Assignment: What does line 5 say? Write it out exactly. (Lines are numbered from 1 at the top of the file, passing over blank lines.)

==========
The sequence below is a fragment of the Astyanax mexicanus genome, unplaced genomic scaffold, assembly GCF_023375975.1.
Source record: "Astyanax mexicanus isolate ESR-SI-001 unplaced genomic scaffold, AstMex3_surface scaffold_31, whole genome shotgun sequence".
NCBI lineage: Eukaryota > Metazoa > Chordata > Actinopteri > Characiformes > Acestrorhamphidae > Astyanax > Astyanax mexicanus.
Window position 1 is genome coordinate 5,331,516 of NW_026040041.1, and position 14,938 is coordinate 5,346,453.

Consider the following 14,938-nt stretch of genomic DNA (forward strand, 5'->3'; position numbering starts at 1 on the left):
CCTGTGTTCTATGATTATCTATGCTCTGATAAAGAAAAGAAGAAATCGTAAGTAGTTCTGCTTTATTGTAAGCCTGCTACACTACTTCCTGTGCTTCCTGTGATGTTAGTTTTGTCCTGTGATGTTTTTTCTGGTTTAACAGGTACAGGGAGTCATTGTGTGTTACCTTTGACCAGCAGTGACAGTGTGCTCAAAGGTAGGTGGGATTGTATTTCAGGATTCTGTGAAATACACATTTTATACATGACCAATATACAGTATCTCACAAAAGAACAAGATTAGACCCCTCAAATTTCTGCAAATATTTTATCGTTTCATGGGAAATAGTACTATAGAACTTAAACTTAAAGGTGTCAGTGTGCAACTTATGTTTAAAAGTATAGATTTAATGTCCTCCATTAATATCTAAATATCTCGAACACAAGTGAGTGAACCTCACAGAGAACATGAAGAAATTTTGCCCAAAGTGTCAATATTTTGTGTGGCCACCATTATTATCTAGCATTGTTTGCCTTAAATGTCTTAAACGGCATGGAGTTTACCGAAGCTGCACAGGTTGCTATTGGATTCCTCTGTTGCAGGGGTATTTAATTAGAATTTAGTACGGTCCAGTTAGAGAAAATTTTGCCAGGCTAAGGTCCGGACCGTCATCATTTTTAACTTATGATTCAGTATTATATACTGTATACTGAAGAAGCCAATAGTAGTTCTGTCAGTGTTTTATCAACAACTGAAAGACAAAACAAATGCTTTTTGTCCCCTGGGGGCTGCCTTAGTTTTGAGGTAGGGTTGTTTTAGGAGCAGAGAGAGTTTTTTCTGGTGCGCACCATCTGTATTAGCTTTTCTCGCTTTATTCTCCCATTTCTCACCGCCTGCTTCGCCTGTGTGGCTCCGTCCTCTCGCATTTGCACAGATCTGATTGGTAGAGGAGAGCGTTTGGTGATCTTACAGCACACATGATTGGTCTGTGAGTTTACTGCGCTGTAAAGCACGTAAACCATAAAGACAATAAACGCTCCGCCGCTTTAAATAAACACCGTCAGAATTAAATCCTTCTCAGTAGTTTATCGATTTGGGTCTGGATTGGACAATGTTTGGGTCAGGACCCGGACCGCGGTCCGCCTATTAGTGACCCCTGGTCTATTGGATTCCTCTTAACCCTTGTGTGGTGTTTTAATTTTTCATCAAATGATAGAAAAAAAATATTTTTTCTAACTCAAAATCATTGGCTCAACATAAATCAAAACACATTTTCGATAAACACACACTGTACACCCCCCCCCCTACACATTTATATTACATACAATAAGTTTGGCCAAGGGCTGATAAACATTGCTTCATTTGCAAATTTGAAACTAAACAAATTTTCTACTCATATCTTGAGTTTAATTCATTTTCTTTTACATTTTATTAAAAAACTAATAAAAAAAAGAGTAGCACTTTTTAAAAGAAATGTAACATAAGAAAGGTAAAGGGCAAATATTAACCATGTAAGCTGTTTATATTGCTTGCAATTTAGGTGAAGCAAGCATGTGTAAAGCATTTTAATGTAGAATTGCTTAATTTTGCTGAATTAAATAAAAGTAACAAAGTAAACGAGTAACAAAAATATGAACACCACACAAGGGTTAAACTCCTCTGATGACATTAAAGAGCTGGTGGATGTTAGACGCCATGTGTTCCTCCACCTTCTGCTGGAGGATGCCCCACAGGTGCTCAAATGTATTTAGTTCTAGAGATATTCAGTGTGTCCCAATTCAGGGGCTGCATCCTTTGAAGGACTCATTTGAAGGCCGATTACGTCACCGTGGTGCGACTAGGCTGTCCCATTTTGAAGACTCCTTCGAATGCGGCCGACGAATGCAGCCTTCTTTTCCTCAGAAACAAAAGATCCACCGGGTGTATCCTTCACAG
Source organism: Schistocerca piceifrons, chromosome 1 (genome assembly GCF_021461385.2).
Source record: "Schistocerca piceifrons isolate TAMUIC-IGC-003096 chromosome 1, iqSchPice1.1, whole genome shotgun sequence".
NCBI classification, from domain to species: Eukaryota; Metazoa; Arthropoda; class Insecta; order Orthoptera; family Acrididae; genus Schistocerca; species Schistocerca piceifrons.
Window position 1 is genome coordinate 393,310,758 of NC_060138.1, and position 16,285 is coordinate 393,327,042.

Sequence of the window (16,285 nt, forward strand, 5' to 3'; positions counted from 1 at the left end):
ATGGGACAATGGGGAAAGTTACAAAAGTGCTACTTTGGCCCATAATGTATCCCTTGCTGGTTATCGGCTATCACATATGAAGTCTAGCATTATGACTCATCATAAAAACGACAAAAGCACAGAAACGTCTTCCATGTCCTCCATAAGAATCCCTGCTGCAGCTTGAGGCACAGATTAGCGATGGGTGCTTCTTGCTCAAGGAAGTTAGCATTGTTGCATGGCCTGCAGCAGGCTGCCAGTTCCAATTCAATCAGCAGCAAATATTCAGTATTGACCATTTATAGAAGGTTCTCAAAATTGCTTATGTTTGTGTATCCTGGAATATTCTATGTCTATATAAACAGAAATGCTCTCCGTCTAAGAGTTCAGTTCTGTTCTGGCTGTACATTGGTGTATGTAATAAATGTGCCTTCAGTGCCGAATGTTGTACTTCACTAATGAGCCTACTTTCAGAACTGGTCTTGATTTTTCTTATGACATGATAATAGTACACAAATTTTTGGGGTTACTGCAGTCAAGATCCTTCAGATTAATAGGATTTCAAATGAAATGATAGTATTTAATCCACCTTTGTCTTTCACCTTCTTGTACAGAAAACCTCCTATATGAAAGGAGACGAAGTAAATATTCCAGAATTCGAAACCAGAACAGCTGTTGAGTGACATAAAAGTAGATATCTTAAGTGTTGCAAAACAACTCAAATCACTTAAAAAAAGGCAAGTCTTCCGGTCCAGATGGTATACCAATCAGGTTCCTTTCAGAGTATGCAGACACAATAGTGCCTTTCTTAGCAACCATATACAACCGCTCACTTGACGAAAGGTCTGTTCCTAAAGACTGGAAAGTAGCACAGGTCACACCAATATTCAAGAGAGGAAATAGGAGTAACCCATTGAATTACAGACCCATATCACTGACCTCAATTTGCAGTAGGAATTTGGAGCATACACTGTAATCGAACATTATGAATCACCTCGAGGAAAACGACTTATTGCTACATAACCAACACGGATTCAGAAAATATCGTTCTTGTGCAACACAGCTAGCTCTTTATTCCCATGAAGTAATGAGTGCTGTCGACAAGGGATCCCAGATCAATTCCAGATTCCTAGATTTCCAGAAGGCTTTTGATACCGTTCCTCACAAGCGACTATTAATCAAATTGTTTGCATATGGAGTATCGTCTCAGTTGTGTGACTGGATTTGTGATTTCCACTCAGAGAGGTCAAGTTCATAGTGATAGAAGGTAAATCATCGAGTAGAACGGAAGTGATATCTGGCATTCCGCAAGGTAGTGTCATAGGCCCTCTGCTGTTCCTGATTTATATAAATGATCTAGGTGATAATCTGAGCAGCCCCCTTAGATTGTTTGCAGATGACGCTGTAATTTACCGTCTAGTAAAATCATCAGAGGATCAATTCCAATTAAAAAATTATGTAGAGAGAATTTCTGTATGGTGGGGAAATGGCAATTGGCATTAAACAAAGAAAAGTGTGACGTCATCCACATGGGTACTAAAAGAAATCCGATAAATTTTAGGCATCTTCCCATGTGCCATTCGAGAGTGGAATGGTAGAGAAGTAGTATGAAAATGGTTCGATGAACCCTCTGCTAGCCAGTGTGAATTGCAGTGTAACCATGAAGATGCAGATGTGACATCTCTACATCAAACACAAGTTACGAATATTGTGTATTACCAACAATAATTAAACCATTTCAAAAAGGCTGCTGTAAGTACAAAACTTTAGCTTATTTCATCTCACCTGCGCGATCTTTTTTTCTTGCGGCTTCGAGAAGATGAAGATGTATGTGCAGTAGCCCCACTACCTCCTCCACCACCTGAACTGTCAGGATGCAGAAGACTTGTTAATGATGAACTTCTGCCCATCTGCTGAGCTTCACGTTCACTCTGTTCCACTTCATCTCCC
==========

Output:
Consider the following 14,938-nt stretch of genomic DNA (forward strand, 5'->3'; position numbering starts at 1 on the left):